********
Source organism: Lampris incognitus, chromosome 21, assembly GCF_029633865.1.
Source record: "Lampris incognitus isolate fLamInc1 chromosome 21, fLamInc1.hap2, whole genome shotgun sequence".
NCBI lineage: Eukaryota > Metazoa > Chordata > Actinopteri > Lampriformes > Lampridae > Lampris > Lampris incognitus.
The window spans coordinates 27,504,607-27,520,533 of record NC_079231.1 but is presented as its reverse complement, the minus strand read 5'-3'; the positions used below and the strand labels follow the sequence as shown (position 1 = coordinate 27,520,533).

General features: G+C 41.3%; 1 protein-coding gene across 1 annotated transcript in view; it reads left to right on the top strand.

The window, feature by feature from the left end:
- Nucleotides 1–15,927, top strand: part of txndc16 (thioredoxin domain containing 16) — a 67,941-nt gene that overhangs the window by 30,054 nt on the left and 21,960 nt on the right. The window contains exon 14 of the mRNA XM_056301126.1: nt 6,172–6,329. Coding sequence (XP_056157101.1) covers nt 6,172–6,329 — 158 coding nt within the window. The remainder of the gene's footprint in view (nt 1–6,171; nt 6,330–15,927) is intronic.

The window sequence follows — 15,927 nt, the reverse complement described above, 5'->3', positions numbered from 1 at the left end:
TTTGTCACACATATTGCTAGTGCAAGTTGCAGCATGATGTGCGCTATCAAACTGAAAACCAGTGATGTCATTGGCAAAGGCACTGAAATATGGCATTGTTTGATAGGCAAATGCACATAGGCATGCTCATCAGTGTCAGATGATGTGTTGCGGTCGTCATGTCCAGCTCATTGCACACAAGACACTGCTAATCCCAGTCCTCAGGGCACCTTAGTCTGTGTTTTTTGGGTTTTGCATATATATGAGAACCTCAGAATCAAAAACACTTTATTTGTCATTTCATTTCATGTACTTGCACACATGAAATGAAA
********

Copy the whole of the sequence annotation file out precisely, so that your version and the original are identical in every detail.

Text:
Source organism: Lampris incognitus, chromosome 21, assembly GCF_029633865.1.
Source record: "Lampris incognitus isolate fLamInc1 chromosome 21, fLamInc1.hap2, whole genome shotgun sequence".
NCBI lineage: Eukaryota > Metazoa > Chordata > Actinopteri > Lampriformes > Lampridae > Lampris > Lampris incognitus.
The window spans coordinates 27,504,607-27,520,533 of record NC_079231.1 but is presented as its reverse complement, the minus strand read 5'-3'; the positions used below and the strand labels follow the sequence as shown (position 1 = coordinate 27,520,533).

General features: G+C 41.3%; 1 protein-coding gene across 1 annotated transcript in view; it reads left to right on the top strand.

The window, feature by feature from the left end:
- Nucleotides 1–15,927, top strand: part of txndc16 (thioredoxin domain containing 16) — a 67,941-nt gene that overhangs the window by 30,054 nt on the left and 21,960 nt on the right. The window contains exon 14 of the mRNA XM_056301126.1: nt 6,172–6,329. Coding sequence (XP_056157101.1) covers nt 6,172–6,329 — 158 coding nt within the window. The remainder of the gene's footprint in view (nt 1–6,171; nt 6,330–15,927) is intronic.

The window sequence follows — 15,927 nt, the reverse complement described above, 5'->3', positions numbered from 1 at the left end:
TTTGTCACACATATTGCTAGTGCAAGTTGCAGCATGATGTGCGCTATCAAACTGAAAACCAGTGATGTCATTGGCAAAGGCACTGAAATATGGCATTGTTTGATAGGCAAATGCACATAGGCATGCTCATCAGTGTCAGATGATGTGTTGCGGTCGTCATGTCCAGCTCATTGCACACAAGACACTGCTAATCCCAGTCCTCAGGGCACCTTAGTCTGTGTTTTTTGGGTTTTGCATATATATGAGAACCTCAGAATCAAAAACACTTTATTTGTCATTTCATTTCATGTACTTGCACACATGAAATGAAA